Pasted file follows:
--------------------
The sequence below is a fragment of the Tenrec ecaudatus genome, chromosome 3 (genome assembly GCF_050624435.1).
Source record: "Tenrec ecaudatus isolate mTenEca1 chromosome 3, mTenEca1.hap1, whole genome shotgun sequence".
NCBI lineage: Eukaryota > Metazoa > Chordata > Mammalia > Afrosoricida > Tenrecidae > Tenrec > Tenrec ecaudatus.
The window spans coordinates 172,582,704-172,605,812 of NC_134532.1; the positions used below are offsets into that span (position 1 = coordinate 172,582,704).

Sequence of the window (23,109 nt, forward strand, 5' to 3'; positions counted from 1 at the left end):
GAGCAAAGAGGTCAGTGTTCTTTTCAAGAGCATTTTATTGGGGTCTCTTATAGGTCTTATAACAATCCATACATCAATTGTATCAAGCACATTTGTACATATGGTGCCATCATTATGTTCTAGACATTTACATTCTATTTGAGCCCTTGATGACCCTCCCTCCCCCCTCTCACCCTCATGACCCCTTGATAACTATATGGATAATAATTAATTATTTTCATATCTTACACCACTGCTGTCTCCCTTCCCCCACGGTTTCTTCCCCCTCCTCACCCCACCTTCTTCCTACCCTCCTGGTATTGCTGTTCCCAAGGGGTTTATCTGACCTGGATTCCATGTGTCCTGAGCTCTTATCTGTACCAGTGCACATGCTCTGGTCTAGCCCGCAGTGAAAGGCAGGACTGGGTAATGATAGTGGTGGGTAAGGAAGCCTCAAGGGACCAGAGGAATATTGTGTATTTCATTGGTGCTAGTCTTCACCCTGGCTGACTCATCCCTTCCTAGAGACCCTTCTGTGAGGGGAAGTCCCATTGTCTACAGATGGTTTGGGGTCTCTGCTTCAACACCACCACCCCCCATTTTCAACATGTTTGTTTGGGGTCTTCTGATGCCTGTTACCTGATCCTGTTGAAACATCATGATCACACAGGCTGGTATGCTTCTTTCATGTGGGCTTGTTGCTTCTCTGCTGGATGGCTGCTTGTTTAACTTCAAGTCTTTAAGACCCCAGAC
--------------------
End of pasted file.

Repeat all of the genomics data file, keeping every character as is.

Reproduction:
The sequence below is a fragment of the Tenrec ecaudatus genome, chromosome 3 (genome assembly GCF_050624435.1).
Source record: "Tenrec ecaudatus isolate mTenEca1 chromosome 3, mTenEca1.hap1, whole genome shotgun sequence".
NCBI lineage: Eukaryota > Metazoa > Chordata > Mammalia > Afrosoricida > Tenrecidae > Tenrec > Tenrec ecaudatus.
The window spans coordinates 172,582,704-172,605,812 of NC_134532.1; the positions used below are offsets into that span (position 1 = coordinate 172,582,704).

Sequence of the window (23,109 nt, forward strand, 5' to 3'; positions counted from 1 at the left end):
GAGCAAAGAGGTCAGTGTTCTTTTCAAGAGCATTTTATTGGGGTCTCTTATAGGTCTTATAACAATCCATACATCAATTGTATCAAGCACATTTGTACATATGGTGCCATCATTATGTTCTAGACATTTACATTCTATTTGAGCCCTTGATGACCCTCCCTCCCCCCTCTCACCCTCATGACCCCTTGATAACTATATGGATAATAATTAATTATTTTCATATCTTACACCACTGCTGTCTCCCTTCCCCCACGGTTTCTTCCCCCTCCTCACCCCACCTTCTTCCTACCCTCCTGGTATTGCTGTTCCCAAGGGGTTTATCTGACCTGGATTCCATGTGTCCTGAGCTCTTATCTGTACCAGTGCACATGCTCTGGTCTAGCCCGCAGTGAAAGGCAGGACTGGGTAATGATAGTGGTGGGTAAGGAAGCCTCAAGGGACCAGAGGAATATTGTGTATTTCATTGGTGCTAGTCTTCACCCTGGCTGACTCATCCCTTCCTAGAGACCCTTCTGTGAGGGGAAGTCCCATTGTCTACAGATGGTTTGGGGTCTCTGCTTCAACACCACCACCCCCCATTTTCAACATGTTTGTTTGGGGTCTTCTGATGCCTGTTACCTGATCCTGTTGAAACATCATGATCACACAGGCTGGTATGCTTCTTTCATGTGGGCTTGTTGCTTCTCTGCTGGATGGCTGCTTGTTTAACTTCAAGTCTTTAAGACCCCAGAC